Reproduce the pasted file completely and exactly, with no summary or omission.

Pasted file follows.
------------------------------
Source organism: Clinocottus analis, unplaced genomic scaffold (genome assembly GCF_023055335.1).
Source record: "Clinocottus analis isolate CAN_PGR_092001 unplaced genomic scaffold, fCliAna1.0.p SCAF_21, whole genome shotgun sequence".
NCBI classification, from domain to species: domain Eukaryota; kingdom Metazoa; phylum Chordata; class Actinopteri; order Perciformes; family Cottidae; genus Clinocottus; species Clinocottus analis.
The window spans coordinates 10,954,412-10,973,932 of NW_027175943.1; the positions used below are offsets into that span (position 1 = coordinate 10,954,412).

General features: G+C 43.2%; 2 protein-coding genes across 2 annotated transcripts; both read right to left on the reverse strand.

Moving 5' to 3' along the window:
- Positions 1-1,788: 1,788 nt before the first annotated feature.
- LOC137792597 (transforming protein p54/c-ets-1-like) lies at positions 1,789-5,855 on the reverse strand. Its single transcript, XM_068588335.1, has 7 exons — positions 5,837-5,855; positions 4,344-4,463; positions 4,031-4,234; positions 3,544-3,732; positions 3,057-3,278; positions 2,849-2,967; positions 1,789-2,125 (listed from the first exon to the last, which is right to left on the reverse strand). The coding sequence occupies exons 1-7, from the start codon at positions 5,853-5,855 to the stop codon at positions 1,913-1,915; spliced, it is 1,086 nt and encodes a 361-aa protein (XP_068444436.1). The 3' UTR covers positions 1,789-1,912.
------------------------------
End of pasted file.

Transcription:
Source organism: Clinocottus analis, unplaced genomic scaffold (genome assembly GCF_023055335.1).
Source record: "Clinocottus analis isolate CAN_PGR_092001 unplaced genomic scaffold, fCliAna1.0.p SCAF_21, whole genome shotgun sequence".
NCBI classification, from domain to species: domain Eukaryota; kingdom Metazoa; phylum Chordata; class Actinopteri; order Perciformes; family Cottidae; genus Clinocottus; species Clinocottus analis.
The window spans coordinates 10,954,412-10,973,932 of NW_027175943.1; the positions used below are offsets into that span (position 1 = coordinate 10,954,412).

General features: G+C 43.2%; 2 protein-coding genes across 2 annotated transcripts; both read right to left on the reverse strand.

Moving 5' to 3' along the window:
- Positions 1-1,788: 1,788 nt before the first annotated feature.
- LOC137792597 (transforming protein p54/c-ets-1-like) lies at positions 1,789-5,855 on the reverse strand. Its single transcript, XM_068588335.1, has 7 exons — positions 5,837-5,855; positions 4,344-4,463; positions 4,031-4,234; positions 3,544-3,732; positions 3,057-3,278; positions 2,849-2,967; positions 1,789-2,125 (listed from the first exon to the last, which is right to left on the reverse strand). The coding sequence occupies exons 1-7, from the start codon at positions 5,853-5,855 to the stop codon at positions 1,913-1,915; spliced, it is 1,086 nt and encodes a 361-aa protein (XP_068444436.1). The 3' UTR covers positions 1,789-1,912.